Yes, I expected the i7 to be there during the MEInfo test especially. But it doesn't matter. The ME firmware itself is healthy. The 30 minute shutdown is caused by the fact that Intel does not allow anything other than Celeron and Pentium processors work at the HM70 chipset. Basically the cpu you replaced is not "compatible" (intentional hard-coded limitation imposed by Intel) with the cheap HM70 chipset.
Such picture method won't be helpful. Download the file I have attached. Since you have Windows 10, just go to any tool folder and then File > Open command promt > administrator and run these commands:
You need to open a command prompt (cmd.exe) and then run the tools. For example if you extract the System Tools folder at C:\ directory then:
1) Search for cmd.exe and run it as Administrator (right click on the result) 2) Type cd "C:\ME System Tools v8\MEInfo\Windows64\" (or Windows folder if the OS is 32-bit) 3) Type MEInfoWin64 -verbose (or MEInfoWin if OS is 32-bit)
Same for Flash Programming Tool. A picture will do but if you want to redirect/save the output to a file and then compress and upload it here, then you can add a ">" at the end of each command (example: MEInfoWin64 -verbose > result.txt).
I was now able to find the model at Toshiba support. Lets see what the tools report first though.
From the ME thread, download ME System Tools v8. Run MEInfo tool and show the report here. Also run Flash Programming Tool with the command "fptw -d spi.bin". Does it show any error? The model you mentioned is not enough. The full model after PSCBWE is required for me to see that firmware it has.
Zitat von Ataemonus im Beitrag #2637Strange thing is that by flashing my chip via the hardware programmer with the .cap file from the ASUS site did not fix anything, it's the first thing I tried. Board would not POST, booted up, reset after 3 seconds, and so on, nothing on screen.
Obviously. As I said above, you must remove the AMI Capsule from .cap files before flashing the SPI image via a hardware programmer or flashers such as FPT. You do that easily via CodeRush's UEFITool. If you flash the .cap file from ASUS website as it is via a programmer or FPT (if FD allows write access everywhere for the latter) you will end up with a bricked system. ASUS specific flashers (USB FlashBack, EZ Flash, bupdater etc) should remove the AMI Capsule automatically and in fact expect it to be there to verify SPI image integrity. But when using a programmer, FPT and maybe AFU, the capsule must be removed first.
Your case (desktop with no special info, full SPI image provided by ASUS) and tool availability (programmer) make this problem easy to fix. Just download the latest SPI/BIOS .cap from ASUS and either:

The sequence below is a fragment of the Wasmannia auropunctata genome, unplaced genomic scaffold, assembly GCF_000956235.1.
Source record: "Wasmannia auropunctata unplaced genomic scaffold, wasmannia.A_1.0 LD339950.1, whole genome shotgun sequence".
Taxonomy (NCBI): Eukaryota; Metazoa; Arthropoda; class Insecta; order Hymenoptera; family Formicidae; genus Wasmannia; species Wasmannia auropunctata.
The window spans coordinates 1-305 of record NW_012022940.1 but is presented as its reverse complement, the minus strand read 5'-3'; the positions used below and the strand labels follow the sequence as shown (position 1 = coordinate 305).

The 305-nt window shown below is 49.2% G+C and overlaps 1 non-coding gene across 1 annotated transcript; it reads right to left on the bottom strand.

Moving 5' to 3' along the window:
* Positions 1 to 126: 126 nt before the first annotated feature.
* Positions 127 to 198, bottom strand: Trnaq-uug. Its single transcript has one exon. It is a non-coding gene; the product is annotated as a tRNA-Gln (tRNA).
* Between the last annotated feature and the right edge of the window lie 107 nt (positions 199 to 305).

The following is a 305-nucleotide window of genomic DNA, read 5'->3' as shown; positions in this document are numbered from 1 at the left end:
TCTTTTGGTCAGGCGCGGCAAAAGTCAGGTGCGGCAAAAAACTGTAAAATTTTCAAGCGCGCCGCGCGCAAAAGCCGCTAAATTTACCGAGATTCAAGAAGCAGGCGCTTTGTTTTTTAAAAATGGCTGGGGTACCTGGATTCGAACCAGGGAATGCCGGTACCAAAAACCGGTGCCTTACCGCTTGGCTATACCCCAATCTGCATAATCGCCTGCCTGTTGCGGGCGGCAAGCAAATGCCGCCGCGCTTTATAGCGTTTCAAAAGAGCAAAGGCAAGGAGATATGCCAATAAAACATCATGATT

1) Use EZ Flasher with the .cap file (check board manual on what EZ Flash expects as input) 2) Use programmer with the AMI Capsule removed first by UEFITool (exact size 0x1000000)
If option 1 does not work because for some reason EZ Flash deals only with the BIOS region of the SPI image (I don't think so, otherwise its almost the same as USB FlashBack), then go for option 2.
If you want, you can unlock the FD read/write access at the SPI image before EZ/programmer reflash in order to be able to service the locked regions down the road. They are normally locked for security purposes and if you always have a programmer, you don't really need to unlock it. It's your choice.
You don't understand correctly. The SPI chip in your system is 16MB. The SPI chip image consists of firmware regions. Flash Descriptor (FD), GbE, ME, BIOS and EC. The FD controls, among other functionality, what regions you can read and write from via software methods. Your FD is locked and allows only reading all the regions but writing only at the BIOS. So no matter what tool you use at an operating system (AFU, ASUS, FPT etc), it cannot write and thus repair locked regions such as the ME. These BIOS options or jumper I mentioned, have the ability to disable the FD lock to allow both read/write access for servicing purposes. If you don't have these, you cannot fix the ME region firmware with any software tools. What might work is the in-BIOS (EZ Flash or whatever) flasher which in some cases (OEM dependent) can flash the entire SPI image (even locked regions) because the FD lock is set after the BIOS has completed its operations. Maybe ASUS has set their in-BIOS flasher to reflash only the BIOS region and not the entire 16MB SPI image which is downloadable from their website. I know that this is what the ASUS USB BIOS Flashback does which is NOT the same as the in-BIOS ASUS flasher. Try EZ Flash, not ASUS USB BIOS Flashback as the latter only reflahes the BIOS region whereas maybe the former can reflash the entire SPI chip. With those chip hotswaps, you were just flashing back and forth the BIOS region of the chips only, which is useless as the problem is not there but at the ME.
Long story short, since you have a locked FD and no way to unlock it by jumper or BIOS option (try EZ Flash if you haven't already and confused it with USB BIOS Flashback), you need to use a hardware programmer to reflash the removable SPI chip manually. Otherwise, claim the warranty and a get a replacement board. If none of these suit you, you can leave things as they are even though it's not recommended.